Alpha Aquarii (α Aquarii, abbreviated Alpha Aqr, α Aqr), officially named Sadalmelik //, is a single star in the constellation of Aquarius. The apparent visual magnitude of 2.94 makes this the second-brightest star in Aquarius. Based upon parallax measurements made during the Hipparcos mission, it is located at a distance of roughly 520 light-years (160 parsecs) from the Sun.
Epoch J2000.0 Equinox J2000.0 (ICRS)
|Right ascension||22h 05m 47.03593s|
|Declination||−00° 19′ 11.4568″|
|Apparent magnitude (V)||2.942|
|Spectral type||G2 Ib|
|U−B color index||+0.699|
|B−V color index||+0.971|
|R−I color index||+0.49|
|Radial velocity (Rv)||7.5 km/s|
|Proper motion (μ)|| RA: +18.25 mas/yr |
Dec.: −9.39 mas/yr
|Parallax (π)||6.23 ± 0.19 mas|
|Distance||520 ± 20 ly |
(161 ± 5 pc)
|Absolute magnitude (MV)||–3.882|
|Surface gravity (log g)||1.76 ± 0.04 cgs|
|Metallicity [Fe/H]||+0.17 dex|
|Rotational velocity (v sin i)||6.7 ± 1.5 km/s|
It bore the traditional name Sadalmelik, which derived from an Arabic expression سعد الملك (sa‘d al-malik), meaning "Luck of the king". The name Rucbah had also been applied to this star; though it shared that name with Delta Cassiopeiae. It is only one of two stars with ancient proper names to lie within a degree of the celestial equator. The origin of the Arabic name is lost to history. In 2016, the International Astronomical Union organized a Working Group on Star Names (WGSN) to catalogue and standardize proper names for stars. The WGSN approved the name Sadalmelik for Alpha Aquarii (WDS J22058-0019 A) on 21 August 2016, and it is now so included in the List of IAU-approved Star Names (Delta Cassiopeiae was given the name Ruchbah).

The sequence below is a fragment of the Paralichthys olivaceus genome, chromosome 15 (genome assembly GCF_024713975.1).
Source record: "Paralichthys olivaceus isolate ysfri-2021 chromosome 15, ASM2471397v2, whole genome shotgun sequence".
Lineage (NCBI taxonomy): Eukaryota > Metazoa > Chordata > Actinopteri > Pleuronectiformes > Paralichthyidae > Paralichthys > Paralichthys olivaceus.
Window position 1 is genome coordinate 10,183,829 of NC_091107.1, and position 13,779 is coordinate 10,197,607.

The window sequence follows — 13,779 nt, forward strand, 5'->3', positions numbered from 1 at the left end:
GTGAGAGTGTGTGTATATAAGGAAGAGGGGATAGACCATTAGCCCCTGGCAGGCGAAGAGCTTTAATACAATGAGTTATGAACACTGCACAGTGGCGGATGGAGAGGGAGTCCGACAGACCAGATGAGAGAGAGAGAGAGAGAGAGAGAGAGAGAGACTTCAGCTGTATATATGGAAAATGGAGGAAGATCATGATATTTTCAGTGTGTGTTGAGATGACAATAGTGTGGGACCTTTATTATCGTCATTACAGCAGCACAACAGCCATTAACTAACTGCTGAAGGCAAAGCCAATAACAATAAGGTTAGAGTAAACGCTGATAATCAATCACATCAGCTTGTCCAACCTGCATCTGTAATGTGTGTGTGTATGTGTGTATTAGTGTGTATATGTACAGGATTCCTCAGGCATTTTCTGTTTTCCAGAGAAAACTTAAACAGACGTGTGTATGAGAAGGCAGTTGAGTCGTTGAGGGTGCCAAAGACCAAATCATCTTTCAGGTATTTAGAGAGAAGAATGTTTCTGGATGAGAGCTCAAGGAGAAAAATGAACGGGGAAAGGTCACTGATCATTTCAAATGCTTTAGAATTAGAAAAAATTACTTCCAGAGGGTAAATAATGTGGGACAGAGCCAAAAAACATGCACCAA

In Chinese, 危宿 (Wēi Xiù), meaning Rooftop (asterism), refers to an asterism consisting of Alpha Aquarii, Theta Pegasi and Epsilon Pegasi. Consequently, the Chinese name for Alpha Aquarii itself is 危宿一 (Wēi Xiù yī, English: the First Star of Rooftop).
With an age of 53 million years, Alpha Aquarii has evolved into a supergiant with a stellar classification of G2 Ib. It has 5.1 times as much mass as the Sun and has expanded to around 53 times the Sun's radius. It is radiating 2,100 times as much luminosity as the Sun from its outer atmosphere at an effective temperature of 5,383 K. At this heat, the star glows with the yellow hue of a G-type star. Examination of this star with the Chandra X-ray Observatory shows it to be significantly X-ray deficient compared to G-type main sequence stars. This deficit is a common feature of early G-type giant stars.
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